How she wins: Greuel believes she'll be facing Garcetti in the runoff, and if she's right, her natural move is to build support in the Valley, where Republican backers of Kevin James might turn to her once he's out. Beyond that, Greuel sees an opportunity among African Americans, who may gravitate to her if they no longer have Jan Perry to support.

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That's a wobbly coalition; it served James Hahn once, then fell apart on him. But Greuel might be able to construct a new version. She contends that conservatives will never rally to Garcetti — a plausible assertion — and she believes her past association with Mayor Tom Bradley will help persuade blacks to take her seriously.

Her current job as the city's controller also helps. Yes, she's an insider, but her audits of Los Angeles government give her regular opportunities to challenge the way the city operates.

Finally, her status as the runoff's only woman, if it comes to that, may generate additional enthusiasm around the possibility of electing Los Angeles' first female mayor.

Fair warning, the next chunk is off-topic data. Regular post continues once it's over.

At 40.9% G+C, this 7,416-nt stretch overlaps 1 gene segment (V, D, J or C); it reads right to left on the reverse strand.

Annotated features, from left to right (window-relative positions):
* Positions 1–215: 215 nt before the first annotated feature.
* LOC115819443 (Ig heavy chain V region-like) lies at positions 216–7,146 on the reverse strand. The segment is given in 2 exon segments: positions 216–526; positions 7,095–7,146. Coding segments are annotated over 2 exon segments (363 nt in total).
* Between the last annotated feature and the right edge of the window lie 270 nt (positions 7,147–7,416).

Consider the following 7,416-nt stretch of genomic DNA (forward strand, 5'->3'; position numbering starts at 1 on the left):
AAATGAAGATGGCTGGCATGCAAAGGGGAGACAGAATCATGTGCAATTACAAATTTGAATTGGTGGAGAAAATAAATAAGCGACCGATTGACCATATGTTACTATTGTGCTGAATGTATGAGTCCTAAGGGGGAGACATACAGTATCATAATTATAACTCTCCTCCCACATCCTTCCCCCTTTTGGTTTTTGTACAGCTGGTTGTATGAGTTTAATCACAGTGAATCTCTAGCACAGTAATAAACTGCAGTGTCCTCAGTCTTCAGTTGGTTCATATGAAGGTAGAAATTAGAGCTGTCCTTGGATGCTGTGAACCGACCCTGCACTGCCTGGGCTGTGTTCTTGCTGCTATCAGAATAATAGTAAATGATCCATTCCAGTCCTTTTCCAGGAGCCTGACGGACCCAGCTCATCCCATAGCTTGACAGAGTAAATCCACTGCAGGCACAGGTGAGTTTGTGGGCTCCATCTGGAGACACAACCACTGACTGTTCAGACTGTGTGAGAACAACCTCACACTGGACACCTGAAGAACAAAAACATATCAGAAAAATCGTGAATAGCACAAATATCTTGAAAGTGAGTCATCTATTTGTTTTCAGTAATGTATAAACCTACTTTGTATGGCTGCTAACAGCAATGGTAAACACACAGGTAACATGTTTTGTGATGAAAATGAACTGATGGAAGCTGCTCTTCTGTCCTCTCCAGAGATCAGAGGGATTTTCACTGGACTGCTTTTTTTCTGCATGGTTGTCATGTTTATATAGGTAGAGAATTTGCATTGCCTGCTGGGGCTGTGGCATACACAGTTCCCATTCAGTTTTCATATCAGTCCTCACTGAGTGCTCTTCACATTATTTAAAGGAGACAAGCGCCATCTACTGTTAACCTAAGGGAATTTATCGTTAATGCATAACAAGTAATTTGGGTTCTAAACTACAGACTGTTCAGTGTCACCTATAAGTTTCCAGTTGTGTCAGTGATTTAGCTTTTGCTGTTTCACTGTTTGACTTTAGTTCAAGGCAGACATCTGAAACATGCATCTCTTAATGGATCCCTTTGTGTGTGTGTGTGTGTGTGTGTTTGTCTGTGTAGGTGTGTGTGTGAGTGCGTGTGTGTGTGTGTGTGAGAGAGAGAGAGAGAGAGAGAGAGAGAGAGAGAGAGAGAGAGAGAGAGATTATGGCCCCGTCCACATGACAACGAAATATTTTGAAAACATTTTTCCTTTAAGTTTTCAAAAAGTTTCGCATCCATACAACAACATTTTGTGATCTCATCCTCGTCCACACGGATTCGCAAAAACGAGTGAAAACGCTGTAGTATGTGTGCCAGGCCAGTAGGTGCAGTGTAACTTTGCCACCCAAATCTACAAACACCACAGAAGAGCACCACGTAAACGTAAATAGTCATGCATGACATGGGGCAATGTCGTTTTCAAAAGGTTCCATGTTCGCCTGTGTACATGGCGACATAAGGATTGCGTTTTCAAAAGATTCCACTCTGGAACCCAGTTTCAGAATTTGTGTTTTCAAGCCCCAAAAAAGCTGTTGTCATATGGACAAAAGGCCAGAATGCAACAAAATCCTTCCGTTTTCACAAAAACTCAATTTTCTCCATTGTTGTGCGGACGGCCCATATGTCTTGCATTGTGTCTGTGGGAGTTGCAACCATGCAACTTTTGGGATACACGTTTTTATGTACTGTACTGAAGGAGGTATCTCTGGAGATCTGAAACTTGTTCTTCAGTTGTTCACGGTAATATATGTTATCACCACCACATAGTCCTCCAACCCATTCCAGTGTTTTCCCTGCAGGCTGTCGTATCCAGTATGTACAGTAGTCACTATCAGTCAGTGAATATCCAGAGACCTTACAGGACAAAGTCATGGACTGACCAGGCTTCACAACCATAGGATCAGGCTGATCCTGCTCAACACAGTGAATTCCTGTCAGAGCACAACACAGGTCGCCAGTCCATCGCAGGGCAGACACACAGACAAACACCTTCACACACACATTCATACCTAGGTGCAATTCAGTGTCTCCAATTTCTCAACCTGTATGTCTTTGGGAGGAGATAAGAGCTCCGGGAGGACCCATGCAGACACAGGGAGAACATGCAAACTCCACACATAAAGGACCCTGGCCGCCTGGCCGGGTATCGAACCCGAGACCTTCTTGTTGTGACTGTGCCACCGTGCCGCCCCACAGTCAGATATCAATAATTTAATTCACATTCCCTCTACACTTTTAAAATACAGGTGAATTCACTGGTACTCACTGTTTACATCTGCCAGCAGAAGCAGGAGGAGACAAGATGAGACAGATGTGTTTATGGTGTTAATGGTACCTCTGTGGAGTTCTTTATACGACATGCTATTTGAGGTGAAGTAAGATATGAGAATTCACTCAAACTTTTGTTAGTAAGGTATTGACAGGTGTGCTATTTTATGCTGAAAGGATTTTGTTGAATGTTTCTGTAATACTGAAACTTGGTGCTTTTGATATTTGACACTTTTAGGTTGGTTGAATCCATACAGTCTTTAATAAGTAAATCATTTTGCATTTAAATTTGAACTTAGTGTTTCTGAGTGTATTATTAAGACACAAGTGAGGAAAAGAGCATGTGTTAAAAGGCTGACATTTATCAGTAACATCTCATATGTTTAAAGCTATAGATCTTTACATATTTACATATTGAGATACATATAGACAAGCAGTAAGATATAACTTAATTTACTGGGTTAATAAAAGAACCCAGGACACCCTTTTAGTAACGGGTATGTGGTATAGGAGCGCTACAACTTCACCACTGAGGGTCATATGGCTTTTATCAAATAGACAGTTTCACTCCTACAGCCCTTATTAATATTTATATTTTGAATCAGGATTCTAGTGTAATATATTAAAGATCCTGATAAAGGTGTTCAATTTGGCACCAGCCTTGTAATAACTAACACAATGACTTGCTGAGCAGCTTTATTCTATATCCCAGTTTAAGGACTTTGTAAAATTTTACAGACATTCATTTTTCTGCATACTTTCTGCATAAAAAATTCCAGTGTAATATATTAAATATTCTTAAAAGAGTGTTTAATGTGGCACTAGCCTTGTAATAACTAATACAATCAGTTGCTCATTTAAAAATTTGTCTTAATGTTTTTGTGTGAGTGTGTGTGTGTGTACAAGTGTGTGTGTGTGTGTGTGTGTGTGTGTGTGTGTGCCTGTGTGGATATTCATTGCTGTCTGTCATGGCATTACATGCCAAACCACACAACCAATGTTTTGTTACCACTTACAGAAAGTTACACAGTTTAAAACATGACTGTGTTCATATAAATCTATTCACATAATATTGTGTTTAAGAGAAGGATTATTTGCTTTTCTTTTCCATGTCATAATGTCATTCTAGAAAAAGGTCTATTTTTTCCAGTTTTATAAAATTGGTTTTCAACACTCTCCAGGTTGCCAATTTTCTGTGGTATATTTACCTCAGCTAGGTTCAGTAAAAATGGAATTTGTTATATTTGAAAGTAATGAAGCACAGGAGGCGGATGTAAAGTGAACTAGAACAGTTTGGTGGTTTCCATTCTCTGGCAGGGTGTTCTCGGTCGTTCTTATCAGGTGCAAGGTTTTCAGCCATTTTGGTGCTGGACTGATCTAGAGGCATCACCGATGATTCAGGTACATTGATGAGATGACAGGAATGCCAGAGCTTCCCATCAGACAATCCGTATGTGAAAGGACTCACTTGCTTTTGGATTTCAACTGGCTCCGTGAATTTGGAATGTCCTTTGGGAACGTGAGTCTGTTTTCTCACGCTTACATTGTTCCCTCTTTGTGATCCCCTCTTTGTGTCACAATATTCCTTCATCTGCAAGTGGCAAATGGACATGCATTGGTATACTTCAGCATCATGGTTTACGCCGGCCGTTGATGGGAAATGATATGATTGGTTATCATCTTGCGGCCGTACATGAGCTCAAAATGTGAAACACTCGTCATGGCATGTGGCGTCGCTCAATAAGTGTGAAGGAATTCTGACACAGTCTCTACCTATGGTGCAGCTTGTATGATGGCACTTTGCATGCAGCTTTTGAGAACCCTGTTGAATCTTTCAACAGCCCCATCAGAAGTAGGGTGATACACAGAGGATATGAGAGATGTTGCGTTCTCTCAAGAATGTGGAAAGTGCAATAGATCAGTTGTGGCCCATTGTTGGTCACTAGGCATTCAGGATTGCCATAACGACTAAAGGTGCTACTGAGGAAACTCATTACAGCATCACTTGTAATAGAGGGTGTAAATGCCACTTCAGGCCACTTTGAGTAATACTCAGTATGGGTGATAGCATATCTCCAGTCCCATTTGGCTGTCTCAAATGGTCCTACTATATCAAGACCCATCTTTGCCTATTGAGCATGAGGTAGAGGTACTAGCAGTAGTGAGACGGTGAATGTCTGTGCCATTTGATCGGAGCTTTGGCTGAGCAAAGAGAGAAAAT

How she loses: Greuel's balancing act is the trickiest of this campaign. She wants to lure moderates and conservatives away from James, but she can't risk alienating the far-more-plentiful liberals. Her downfall could be that appealing to one group pushes away the other.

Kevin James

How he wins: James faces a brutal fact of political demography. As of last year, the city's registered voters included 992,054 Democrats and 285,953 Republicans. His challenge, then, is to run solidly among Republicans but also move well beyond that fairly small base.

To do that, James needs to run more as an outsider than as a conservative, attempting to galvanize and unify the varied forces that are unhappy with City Hall. That's a fairly rich vein, so he has plenty to work with. What makes it hard, though, is that those looking for change aren't necessarily looking for a Republican to make it.